From The Muppets:
“Walter: You give people the greatest gift of all.
Kermit: Ice Cream?
Walter: No. Laughter. Laughter is the third greatest gift of all.”
I’m going to have to disagree with Kermit and promote ice cream to number one.
Mom ate a banana split daily while pregnant with me. I’ve been obsessed with ice cream since birth. Coincidence? (Probably!) My family visited our friendly neighborhood ice cream shops a lot when I was growing up. One time I had enjoyed my small vanilla cone with Crunch Coat so much that my Dad let me go in and get another one…good times!
My first job was pumping the cream at DQ (ooh, that sounds filthy!) when it was still called Dairy Queen. I also worked at Carvel and I still use a quart container I took from there as a pen holder on my desk at work, 18 years later.
I love ice cream is what I’m saying.
When Dave was still in Syracuse, I caught a glimpse of a certificate of completion for something called the “Ice Cream Short Course” at Penn State while waiting to order at our favorite ice cream shop. It planted a subliminal seed in my brain. In the 15 years since, I have looked into the course several times. But it’s serious: a seven-day course intended for people in the ice cream industry. I filed the course into my mental bucket list.
As you know if you’ve been visiting here awhile, I’ve been thinking about career fulfillment and I appreciate all the encouragement I received after posting about my job apathy last August. Since then I’ve been trying to listen harder for my elusive inner voice.
Last fall, while walking Chuck, I got this idea to throw an ice cream social. Then I thought, I should make all the ice cream for it myself. I brainstormed flavors, toppings, and accompaniments. Then I saw an ice cream shop in my mind…my ice cream shop.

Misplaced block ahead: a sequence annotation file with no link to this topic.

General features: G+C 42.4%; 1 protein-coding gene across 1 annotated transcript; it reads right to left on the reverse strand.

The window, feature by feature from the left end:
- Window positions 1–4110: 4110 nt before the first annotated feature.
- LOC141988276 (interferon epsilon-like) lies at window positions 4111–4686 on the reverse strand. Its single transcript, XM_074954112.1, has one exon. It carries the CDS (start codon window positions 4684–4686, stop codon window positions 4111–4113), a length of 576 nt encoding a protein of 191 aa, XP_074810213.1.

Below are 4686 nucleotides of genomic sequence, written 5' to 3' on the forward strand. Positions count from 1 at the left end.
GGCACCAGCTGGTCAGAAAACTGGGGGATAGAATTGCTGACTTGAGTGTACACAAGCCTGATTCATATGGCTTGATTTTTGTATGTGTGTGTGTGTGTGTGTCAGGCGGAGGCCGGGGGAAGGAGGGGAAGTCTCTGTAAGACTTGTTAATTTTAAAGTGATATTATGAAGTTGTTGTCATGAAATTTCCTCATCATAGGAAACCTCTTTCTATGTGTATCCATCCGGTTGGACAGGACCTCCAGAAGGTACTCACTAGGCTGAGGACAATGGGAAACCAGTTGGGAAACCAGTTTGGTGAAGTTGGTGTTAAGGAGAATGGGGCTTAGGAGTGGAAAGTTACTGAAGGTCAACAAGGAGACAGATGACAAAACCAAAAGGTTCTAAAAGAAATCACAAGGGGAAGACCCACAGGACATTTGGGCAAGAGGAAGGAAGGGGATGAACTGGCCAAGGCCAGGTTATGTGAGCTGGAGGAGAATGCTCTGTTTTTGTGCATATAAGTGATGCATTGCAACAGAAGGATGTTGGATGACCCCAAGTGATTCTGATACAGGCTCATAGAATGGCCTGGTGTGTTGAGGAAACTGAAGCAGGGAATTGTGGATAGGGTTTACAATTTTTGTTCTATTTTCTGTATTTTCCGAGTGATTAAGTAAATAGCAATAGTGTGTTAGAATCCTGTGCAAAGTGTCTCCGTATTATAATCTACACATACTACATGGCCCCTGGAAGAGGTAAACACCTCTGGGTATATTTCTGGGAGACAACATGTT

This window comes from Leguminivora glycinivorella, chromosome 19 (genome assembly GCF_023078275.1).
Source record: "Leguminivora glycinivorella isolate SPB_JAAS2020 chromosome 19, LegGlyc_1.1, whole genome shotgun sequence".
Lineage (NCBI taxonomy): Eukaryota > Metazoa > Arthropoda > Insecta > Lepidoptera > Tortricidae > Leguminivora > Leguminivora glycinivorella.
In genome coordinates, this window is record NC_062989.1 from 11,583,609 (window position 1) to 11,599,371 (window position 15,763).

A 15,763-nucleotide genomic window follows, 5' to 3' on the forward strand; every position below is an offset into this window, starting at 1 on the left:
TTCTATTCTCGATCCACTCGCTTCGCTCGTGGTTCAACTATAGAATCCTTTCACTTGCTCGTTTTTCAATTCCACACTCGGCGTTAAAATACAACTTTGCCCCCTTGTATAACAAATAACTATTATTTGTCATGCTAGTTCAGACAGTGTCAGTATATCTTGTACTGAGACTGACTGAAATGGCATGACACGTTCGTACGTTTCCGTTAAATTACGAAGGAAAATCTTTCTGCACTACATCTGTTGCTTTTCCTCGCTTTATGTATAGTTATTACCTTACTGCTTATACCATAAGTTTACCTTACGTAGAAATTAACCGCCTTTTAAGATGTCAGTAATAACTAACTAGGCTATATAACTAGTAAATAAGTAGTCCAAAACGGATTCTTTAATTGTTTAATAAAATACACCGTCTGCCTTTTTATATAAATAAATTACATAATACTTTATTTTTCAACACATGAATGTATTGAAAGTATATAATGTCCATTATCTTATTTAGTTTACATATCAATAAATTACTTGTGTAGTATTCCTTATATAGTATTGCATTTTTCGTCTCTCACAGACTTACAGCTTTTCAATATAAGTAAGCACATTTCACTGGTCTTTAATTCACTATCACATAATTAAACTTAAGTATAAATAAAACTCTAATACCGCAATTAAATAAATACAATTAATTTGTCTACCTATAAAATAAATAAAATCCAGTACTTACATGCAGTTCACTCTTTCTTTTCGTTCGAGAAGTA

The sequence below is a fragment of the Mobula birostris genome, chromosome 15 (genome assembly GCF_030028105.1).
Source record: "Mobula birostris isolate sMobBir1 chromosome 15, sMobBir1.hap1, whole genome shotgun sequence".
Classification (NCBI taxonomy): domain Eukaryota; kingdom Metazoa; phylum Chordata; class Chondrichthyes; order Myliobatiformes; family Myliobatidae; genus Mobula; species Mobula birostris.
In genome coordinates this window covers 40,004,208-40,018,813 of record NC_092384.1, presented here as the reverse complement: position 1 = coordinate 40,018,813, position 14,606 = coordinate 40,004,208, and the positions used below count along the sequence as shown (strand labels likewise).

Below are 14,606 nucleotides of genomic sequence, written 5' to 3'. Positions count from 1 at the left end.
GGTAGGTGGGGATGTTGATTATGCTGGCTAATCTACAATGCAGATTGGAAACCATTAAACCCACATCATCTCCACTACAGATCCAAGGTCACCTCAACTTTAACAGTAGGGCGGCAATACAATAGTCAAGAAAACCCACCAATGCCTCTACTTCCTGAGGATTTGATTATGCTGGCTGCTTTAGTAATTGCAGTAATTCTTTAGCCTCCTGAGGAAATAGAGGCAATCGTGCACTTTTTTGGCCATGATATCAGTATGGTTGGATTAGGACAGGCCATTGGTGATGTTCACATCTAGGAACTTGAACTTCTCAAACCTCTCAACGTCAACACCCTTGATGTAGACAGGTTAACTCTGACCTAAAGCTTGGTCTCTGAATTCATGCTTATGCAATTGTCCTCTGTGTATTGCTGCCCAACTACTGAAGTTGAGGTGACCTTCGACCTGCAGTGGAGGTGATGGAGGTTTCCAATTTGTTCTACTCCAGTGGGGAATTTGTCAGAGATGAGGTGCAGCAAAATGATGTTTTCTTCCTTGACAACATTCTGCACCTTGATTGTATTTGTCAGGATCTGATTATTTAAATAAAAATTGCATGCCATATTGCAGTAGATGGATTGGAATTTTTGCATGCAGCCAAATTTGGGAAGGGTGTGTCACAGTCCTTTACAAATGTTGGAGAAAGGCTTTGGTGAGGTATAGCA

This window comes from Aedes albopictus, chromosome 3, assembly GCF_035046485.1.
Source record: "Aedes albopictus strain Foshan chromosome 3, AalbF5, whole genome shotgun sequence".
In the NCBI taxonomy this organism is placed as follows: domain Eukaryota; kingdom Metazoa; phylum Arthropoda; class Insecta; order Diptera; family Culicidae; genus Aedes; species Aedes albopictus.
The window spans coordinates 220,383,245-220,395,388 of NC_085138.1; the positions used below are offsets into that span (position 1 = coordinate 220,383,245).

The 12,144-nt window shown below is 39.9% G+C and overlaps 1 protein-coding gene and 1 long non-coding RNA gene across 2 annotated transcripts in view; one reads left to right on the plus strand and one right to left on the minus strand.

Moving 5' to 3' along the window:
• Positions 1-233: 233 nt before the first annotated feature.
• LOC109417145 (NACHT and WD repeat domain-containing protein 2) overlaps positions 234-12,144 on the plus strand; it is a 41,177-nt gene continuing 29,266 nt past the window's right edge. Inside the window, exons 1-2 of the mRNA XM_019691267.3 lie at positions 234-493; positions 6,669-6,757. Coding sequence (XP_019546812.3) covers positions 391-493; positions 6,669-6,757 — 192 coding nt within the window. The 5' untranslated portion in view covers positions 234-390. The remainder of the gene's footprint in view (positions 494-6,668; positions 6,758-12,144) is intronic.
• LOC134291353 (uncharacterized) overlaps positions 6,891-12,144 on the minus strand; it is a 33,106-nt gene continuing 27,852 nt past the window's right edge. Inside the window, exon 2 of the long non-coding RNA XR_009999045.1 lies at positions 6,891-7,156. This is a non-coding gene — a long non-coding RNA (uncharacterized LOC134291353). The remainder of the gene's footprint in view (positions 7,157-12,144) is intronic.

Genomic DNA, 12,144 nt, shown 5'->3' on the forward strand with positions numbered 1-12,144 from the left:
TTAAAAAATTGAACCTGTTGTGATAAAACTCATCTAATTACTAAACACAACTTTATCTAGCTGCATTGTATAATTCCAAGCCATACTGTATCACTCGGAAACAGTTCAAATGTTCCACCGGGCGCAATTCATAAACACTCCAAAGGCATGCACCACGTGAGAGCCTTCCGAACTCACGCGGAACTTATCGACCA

I’ve been rolling this idea around in my head as if savoring a butter rum Life Saver ever since. When I allow myself to daydream about the fun stuff, waves of excitement pulse through me. I have some store names, a logo idea, and signature flavors to develop.
When I force myself to think about the less creative aspects of running a business or things I know nothing about, like developing a business plan and employing people, and things like having to work all the time, including nights and weekends, my brain shuts down. When I remember how close I might be to early retirement if I simply don’t rock the boat, and how my biggest complaint about my current job is how much of my time it eats up, a stomach-seizing anxiety sours the excitement.
I want more free time and I’m a raging introvert. Life as a small business owner in a service industry might be my craziest idea ever.
But I was getting ahead of myself. So I looked up the Ice Cream Short Course and found a newer, two-day “Ice Cream 101” that sounds more like my speed. Before I could talk myself out of it, I registered for the course, booked a hotel room and a flight. I’m going to Penn State this weekend to learn more about ice cream making and running a shop.
Wish me luck, as spending all of my precious weekend free time traveling and being around four dozen strangers (complete with “group luncheons” and a reception providing an “opportunity for networking,” shudder…) is a little out of my comfort zone. But I’m excited and I think this experience will be telling…will it leave me with any excitement for this idea?
At least I’ll come home having learned how to make better ice cream, no? And that’s at least the second greatest gift of all.
Actually, you can do one better than wishing me luck…do you have any tips for how I can not be completely drained by this weekend? Any networking tips for a serious introvert? Since “ice cream lovers, entrepreneurs, and small-business owners” were all “welcome and encouraged to attend,” it’s probably going to be a mix (ha, a little ice cream humor!) of people already in the field and people, like me, who have a job in a different field and no clue.